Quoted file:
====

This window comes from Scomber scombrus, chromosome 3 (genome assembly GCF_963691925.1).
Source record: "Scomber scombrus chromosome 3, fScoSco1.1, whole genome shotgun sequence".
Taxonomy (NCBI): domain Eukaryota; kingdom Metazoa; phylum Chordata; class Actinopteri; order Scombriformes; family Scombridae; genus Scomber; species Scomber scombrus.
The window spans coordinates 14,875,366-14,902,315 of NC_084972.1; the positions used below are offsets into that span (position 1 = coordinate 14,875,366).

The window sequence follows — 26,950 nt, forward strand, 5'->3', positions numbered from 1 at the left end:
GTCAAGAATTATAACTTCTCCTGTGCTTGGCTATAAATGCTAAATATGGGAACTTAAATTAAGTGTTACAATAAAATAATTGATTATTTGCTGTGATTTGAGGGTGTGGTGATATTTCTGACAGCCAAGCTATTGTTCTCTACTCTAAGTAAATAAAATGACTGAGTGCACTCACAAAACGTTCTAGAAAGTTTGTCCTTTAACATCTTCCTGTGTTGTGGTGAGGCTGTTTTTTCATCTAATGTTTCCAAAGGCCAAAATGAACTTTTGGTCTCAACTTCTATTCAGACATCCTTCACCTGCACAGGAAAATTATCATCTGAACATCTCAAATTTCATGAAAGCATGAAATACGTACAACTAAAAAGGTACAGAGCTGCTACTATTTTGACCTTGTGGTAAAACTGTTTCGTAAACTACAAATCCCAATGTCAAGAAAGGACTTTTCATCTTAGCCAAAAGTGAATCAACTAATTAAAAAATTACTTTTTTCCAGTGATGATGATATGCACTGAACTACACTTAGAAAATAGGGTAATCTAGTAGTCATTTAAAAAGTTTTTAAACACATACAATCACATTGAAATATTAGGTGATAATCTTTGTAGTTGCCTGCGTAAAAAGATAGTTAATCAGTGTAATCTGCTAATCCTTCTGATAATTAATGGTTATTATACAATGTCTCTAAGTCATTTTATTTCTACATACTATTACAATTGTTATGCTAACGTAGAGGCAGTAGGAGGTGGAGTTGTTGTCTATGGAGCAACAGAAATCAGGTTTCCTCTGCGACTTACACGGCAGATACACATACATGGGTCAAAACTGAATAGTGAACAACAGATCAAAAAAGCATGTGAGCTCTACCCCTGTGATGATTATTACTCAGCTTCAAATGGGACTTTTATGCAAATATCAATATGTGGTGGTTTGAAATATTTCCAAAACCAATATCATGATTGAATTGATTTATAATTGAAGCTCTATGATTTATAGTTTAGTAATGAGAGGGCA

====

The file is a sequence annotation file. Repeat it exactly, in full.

This window comes from Scomber scombrus, chromosome 3 (genome assembly GCF_963691925.1).
Source record: "Scomber scombrus chromosome 3, fScoSco1.1, whole genome shotgun sequence".
Taxonomy (NCBI): domain Eukaryota; kingdom Metazoa; phylum Chordata; class Actinopteri; order Scombriformes; family Scombridae; genus Scomber; species Scomber scombrus.
The window spans coordinates 14,875,366-14,902,315 of NC_084972.1; the positions used below are offsets into that span (position 1 = coordinate 14,875,366).

The window sequence follows — 26,950 nt, forward strand, 5'->3', positions numbered from 1 at the left end:
GTCAAGAATTATAACTTCTCCTGTGCTTGGCTATAAATGCTAAATATGGGAACTTAAATTAAGTGTTACAATAAAATAATTGATTATTTGCTGTGATTTGAGGGTGTGGTGATATTTCTGACAGCCAAGCTATTGTTCTCTACTCTAAGTAAATAAAATGACTGAGTGCACTCACAAAACGTTCTAGAAAGTTTGTCCTTTAACATCTTCCTGTGTTGTGGTGAGGCTGTTTTTTCATCTAATGTTTCCAAAGGCCAAAATGAACTTTTGGTCTCAACTTCTATTCAGACATCCTTCACCTGCACAGGAAAATTATCATCTGAACATCTCAAATTTCATGAAAGCATGAAATACGTACAACTAAAAAGGTACAGAGCTGCTACTATTTTGACCTTGTGGTAAAACTGTTTCGTAAACTACAAATCCCAATGTCAAGAAAGGACTTTTCATCTTAGCCAAAAGTGAATCAACTAATTAAAAAATTACTTTTTTCCAGTGATGATGATATGCACTGAACTACACTTAGAAAATAGGGTAATCTAGTAGTCATTTAAAAAGTTTTTAAACACATACAATCACATTGAAATATTAGGTGATAATCTTTGTAGTTGCCTGCGTAAAAAGATAGTTAATCAGTGTAATCTGCTAATCCTTCTGATAATTAATGGTTATTATACAATGTCTCTAAGTCATTTTATTTCTACATACTATTACAATTGTTATGCTAACGTAGAGGCAGTAGGAGGTGGAGTTGTTGTCTATGGAGCAACAGAAATCAGGTTTCCTCTGCGACTTACACGGCAGATACACATACATGGGTCAAAACTGAATAGTGAACAACAGATCAAAAAAGCATGTGAGCTCTACCCCTGTGATGATTATTACTCAGCTTCAAATGGGACTTTTATGCAAATATCAATATGTGGTGGTTTGAAATATTTCCAAAACCAATATCATGATTGAATTGATTTATAATTGAAGCTCTATGATTTATAGTTTAGTAATGAGAGGGCA